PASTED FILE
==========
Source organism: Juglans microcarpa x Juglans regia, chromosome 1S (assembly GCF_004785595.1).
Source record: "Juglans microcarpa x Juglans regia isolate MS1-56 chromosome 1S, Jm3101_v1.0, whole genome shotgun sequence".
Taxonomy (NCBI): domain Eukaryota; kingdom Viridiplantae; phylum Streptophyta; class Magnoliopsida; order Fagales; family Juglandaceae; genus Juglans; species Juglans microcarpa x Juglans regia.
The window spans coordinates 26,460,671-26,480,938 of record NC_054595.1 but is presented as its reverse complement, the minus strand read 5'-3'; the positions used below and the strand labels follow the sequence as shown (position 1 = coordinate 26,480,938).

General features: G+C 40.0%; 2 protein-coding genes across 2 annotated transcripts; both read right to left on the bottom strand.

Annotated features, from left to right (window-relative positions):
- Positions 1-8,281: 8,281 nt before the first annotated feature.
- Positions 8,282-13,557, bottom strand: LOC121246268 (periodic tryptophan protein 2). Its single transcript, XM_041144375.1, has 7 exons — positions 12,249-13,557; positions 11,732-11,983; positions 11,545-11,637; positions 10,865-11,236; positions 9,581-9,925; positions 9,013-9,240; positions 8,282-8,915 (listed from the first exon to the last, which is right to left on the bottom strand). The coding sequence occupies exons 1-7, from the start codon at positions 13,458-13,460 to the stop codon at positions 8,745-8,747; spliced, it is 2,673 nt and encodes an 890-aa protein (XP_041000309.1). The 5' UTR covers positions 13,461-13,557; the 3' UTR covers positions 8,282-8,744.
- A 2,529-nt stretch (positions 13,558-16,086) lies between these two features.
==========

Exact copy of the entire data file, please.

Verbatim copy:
Source organism: Juglans microcarpa x Juglans regia, chromosome 1S (assembly GCF_004785595.1).
Source record: "Juglans microcarpa x Juglans regia isolate MS1-56 chromosome 1S, Jm3101_v1.0, whole genome shotgun sequence".
Taxonomy (NCBI): domain Eukaryota; kingdom Viridiplantae; phylum Streptophyta; class Magnoliopsida; order Fagales; family Juglandaceae; genus Juglans; species Juglans microcarpa x Juglans regia.
The window spans coordinates 26,460,671-26,480,938 of record NC_054595.1 but is presented as its reverse complement, the minus strand read 5'-3'; the positions used below and the strand labels follow the sequence as shown (position 1 = coordinate 26,480,938).

General features: G+C 40.0%; 2 protein-coding genes across 2 annotated transcripts; both read right to left on the bottom strand.

Annotated features, from left to right (window-relative positions):
- Positions 1-8,281: 8,281 nt before the first annotated feature.
- Positions 8,282-13,557, bottom strand: LOC121246268 (periodic tryptophan protein 2). Its single transcript, XM_041144375.1, has 7 exons — positions 12,249-13,557; positions 11,732-11,983; positions 11,545-11,637; positions 10,865-11,236; positions 9,581-9,925; positions 9,013-9,240; positions 8,282-8,915 (listed from the first exon to the last, which is right to left on the bottom strand). The coding sequence occupies exons 1-7, from the start codon at positions 13,458-13,460 to the stop codon at positions 8,745-8,747; spliced, it is 2,673 nt and encodes an 890-aa protein (XP_041000309.1). The 5' UTR covers positions 13,461-13,557; the 3' UTR covers positions 8,282-8,744.
- A 2,529-nt stretch (positions 13,558-16,086) lies between these two features.